Fast-food giant KFC has apologized to its German customers after it used the anniversary of the event that instigated the Holocaust to promote its chicken.
Users of the chicken chain’s German app received a push notification on Wednesday that read: “It’s memorial day for Kristallnacht! Treat yourself with more tender cheese on your crispy chicken. Now at KFCheese!”
Around an hour later, KFC sent a second alert to app users, according to German newspapers.
“We are very sorry, we will check our internal processes immediately so that this does not happen again,” the company said via push notification. “Please excuse this error.”
Kristallnacht is the name given to a wave of violent attacks on Jewish communities that took place throughout Germany and Austria over two days in 1938. The name, which translates to “Night of Crystal,” refers to the shattered glass from synagogues, homes, and Jewish-owned businesses that was left in the streets in the wake of the destruction.
Kristallnacht—also known as “Night of the Broken Glass”—marked a turning point for Jewish people living in Nazi Germany, a regime that went on to murder at least 6 million Jews.
KFC’s mishap is reported to have occurred when an automated system—which was designed to detect holidays and other days of significance and write relevant marketing messages—identified the anniversary of Kristallnacht and generated the push notification.
Messages created by the system are supposed to be checked by a human being before being sent to users, according to the BBC, but this one slipped through the cracks.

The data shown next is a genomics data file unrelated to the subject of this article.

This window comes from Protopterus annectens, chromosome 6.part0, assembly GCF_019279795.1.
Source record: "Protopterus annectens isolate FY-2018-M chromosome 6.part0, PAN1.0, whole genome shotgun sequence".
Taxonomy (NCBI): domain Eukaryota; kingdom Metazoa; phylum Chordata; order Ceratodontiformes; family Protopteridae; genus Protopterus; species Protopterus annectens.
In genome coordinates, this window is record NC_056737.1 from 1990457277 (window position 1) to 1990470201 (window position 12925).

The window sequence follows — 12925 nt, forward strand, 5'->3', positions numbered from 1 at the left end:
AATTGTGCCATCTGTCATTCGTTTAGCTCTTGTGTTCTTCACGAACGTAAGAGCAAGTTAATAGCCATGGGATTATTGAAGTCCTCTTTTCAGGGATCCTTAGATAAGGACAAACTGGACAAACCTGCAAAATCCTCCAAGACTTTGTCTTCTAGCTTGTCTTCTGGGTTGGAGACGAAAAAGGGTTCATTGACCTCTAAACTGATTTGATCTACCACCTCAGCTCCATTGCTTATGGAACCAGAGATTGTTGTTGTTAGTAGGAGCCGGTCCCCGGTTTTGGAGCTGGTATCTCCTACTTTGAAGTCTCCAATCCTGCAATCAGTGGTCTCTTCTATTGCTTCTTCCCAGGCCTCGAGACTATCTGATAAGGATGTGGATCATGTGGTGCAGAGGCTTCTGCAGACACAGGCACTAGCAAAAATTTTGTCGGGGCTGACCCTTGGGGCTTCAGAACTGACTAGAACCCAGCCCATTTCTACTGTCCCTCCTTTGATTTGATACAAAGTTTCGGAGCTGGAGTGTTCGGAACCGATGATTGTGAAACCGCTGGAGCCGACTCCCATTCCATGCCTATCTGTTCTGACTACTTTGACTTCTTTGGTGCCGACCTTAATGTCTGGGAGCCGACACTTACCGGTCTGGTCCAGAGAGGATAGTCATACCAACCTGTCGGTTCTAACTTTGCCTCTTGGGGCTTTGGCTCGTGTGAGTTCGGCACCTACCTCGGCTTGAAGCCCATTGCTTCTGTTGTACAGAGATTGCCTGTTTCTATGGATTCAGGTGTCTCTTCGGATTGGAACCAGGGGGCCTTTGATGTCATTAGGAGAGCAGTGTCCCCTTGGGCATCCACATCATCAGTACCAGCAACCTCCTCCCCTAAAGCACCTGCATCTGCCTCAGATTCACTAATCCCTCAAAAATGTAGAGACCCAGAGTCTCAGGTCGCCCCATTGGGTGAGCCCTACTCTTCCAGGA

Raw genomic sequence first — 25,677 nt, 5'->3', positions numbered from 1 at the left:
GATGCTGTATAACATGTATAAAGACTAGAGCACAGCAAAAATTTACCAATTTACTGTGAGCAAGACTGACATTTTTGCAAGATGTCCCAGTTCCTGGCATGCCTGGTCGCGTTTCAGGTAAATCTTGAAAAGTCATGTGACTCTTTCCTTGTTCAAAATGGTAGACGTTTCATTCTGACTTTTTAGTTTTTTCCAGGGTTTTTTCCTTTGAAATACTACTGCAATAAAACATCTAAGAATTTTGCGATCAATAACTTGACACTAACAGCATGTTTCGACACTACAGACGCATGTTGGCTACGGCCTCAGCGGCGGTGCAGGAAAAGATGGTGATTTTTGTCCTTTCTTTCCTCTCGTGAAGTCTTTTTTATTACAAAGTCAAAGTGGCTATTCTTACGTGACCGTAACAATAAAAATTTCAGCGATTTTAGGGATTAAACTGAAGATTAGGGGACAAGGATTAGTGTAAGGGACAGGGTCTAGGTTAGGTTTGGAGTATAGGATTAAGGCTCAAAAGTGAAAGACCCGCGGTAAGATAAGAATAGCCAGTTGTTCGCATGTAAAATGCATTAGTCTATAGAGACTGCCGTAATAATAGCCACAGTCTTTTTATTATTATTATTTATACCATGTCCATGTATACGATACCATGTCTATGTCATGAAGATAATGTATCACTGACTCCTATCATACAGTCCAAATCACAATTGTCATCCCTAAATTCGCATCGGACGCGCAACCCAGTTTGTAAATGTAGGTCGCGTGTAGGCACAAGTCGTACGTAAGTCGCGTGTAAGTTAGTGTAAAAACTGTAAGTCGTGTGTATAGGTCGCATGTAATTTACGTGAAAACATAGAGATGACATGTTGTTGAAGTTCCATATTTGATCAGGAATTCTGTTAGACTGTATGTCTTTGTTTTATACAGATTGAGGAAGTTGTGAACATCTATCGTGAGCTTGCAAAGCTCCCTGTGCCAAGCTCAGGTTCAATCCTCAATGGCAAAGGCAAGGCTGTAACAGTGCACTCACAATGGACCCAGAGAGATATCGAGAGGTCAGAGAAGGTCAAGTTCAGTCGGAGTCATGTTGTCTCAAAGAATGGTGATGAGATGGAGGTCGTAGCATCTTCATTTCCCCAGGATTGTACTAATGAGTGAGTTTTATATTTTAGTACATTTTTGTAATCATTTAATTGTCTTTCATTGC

A spokesperson for KFC was not immediately available for comment when contacted by Fortune.
However, in a statement to Newsweek, the company’s German operation pointed the finger at its bots.
“Automated push notification was accidentally issued to KFC app users in Germany that contained an obviously unplanned, insensitive, and unacceptable message, and for this we sincerely apologize.
“We use a semiautomated content creation process linked to calendars that include national observances,” it said. “In this instance, our internal review process was not properly followed, resulting in a non-approved notification being shared.”
The company said it had suspended app communications while it examined its current processes to ensure similar problems did not arise again.
“We understand and respect the gravity and history of this day, and remain committed to equity, inclusion, and belonging for all,” it told Newsweek.
KFC has faced widespread condemnation over the blunder, with Twitter users taking to the platform to declare the promo “disgusting” and “pure anti-Semitism.”
Daniel Sugarman, director of public affairs for the Board of Deputies of British Jews, described the marketing message as “absolutely hideous,” while Dalia Grinfeld, associate director for European affairs at Jewish NGO Anti-Defamation League, said in a message directed at KFC: “Shame on you.”